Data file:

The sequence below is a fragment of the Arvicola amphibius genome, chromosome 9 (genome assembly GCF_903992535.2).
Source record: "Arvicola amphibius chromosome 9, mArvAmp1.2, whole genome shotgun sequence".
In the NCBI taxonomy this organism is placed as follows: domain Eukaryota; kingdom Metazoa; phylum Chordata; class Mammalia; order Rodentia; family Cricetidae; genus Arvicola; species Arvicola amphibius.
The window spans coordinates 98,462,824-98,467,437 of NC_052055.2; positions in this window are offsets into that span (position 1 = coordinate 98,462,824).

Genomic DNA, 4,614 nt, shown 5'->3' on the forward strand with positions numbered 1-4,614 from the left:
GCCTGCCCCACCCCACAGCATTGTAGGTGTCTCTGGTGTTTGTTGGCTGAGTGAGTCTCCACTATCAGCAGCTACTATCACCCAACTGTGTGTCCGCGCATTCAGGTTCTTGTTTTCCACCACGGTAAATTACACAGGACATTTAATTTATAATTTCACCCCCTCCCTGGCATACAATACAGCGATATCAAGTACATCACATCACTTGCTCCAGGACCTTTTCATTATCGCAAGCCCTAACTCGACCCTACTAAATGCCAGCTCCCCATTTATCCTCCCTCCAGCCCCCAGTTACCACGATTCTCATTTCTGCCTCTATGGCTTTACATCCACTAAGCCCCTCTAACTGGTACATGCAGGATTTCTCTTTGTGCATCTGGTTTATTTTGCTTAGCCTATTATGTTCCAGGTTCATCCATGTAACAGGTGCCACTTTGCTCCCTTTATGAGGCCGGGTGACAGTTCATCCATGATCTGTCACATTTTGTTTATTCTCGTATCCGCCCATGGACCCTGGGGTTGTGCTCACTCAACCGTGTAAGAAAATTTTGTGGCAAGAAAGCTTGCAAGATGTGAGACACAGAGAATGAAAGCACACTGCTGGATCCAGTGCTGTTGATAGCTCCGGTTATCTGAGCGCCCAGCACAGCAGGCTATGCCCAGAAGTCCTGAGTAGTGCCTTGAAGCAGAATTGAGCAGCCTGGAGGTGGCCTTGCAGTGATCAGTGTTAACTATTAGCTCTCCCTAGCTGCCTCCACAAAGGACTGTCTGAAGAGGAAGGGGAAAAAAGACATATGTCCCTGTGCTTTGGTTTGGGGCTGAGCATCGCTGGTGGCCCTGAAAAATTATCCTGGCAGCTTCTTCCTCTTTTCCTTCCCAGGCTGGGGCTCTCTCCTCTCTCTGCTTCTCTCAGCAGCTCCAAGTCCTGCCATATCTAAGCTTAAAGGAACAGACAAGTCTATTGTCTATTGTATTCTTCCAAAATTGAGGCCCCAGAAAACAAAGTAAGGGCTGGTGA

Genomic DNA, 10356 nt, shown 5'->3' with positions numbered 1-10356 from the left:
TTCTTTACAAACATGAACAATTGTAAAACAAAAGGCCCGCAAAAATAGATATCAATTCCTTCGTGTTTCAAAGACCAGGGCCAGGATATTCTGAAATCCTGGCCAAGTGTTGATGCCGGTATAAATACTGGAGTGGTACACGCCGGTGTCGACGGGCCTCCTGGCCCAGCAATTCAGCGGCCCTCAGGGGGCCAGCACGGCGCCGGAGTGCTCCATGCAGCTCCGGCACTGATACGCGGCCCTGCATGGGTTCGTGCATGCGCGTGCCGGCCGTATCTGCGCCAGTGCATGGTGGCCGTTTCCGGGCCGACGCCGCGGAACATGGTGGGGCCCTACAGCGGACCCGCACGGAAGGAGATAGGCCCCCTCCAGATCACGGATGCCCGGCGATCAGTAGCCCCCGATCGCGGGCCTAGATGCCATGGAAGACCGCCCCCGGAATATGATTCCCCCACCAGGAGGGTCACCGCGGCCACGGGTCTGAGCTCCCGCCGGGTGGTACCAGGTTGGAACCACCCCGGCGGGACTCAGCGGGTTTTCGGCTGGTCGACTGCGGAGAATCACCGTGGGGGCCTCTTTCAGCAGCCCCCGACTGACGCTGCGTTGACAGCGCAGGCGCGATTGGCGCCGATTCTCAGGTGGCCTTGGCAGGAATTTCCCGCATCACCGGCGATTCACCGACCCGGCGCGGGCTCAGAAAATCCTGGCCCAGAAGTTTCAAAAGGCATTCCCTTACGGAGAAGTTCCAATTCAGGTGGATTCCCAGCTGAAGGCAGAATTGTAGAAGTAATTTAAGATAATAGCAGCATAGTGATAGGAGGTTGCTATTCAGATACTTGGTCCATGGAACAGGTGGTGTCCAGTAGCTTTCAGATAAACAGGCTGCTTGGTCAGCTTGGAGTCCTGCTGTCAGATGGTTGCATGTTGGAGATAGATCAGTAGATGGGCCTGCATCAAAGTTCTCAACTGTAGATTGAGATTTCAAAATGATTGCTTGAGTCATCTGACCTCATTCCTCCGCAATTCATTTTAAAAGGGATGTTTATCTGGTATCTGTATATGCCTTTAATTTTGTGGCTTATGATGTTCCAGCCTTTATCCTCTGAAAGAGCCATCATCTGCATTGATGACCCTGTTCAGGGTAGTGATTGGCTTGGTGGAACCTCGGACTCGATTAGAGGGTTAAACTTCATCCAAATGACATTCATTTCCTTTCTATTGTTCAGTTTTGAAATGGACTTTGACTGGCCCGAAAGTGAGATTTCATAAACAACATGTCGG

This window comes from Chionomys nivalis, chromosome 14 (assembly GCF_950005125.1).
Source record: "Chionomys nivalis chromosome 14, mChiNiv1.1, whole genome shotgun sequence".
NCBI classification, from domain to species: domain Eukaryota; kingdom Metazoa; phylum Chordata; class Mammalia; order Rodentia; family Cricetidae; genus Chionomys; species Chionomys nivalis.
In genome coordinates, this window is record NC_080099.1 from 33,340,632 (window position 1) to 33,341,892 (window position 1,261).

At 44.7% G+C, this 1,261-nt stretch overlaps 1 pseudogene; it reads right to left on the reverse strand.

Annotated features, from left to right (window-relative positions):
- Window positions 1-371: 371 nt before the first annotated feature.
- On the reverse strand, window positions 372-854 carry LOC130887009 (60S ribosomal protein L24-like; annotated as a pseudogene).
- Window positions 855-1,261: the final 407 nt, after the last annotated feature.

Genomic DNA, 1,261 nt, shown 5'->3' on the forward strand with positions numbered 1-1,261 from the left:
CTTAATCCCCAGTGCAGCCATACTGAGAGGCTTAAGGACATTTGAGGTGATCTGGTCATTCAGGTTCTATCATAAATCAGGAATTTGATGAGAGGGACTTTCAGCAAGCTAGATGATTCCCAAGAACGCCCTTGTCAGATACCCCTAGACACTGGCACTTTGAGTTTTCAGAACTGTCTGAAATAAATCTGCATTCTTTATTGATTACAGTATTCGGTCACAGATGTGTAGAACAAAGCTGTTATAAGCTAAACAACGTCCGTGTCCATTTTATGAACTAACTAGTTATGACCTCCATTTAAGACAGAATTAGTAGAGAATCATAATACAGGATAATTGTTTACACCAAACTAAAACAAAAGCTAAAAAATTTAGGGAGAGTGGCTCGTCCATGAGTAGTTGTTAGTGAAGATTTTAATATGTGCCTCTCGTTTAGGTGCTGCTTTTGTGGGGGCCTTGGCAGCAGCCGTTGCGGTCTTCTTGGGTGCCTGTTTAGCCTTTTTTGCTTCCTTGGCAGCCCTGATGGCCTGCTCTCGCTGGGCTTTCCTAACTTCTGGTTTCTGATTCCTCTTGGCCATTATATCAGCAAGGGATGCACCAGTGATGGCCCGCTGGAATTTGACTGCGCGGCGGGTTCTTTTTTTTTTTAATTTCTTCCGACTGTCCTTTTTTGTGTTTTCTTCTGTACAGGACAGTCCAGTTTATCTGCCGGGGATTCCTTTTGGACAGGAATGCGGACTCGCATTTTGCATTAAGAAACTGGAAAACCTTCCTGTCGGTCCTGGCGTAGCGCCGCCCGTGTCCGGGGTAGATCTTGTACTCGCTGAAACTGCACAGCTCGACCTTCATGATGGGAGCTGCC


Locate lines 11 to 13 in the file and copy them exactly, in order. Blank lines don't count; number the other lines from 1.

NCBI classification, from domain to species: domain Eukaryota; kingdom Metazoa; phylum Chordata; class Mammalia; order Rodentia; family Cricetidae; genus Chionomys; species Chionomys nivalis.
In genome coordinates, this window is record NC_080099.1 from 33,340,632 (window position 1) to 33,341,892 (window position 1,261).

At 44.7% G+C, this 1,261-nt stretch overlaps 1 pseudogene; it reads right to left on the reverse strand.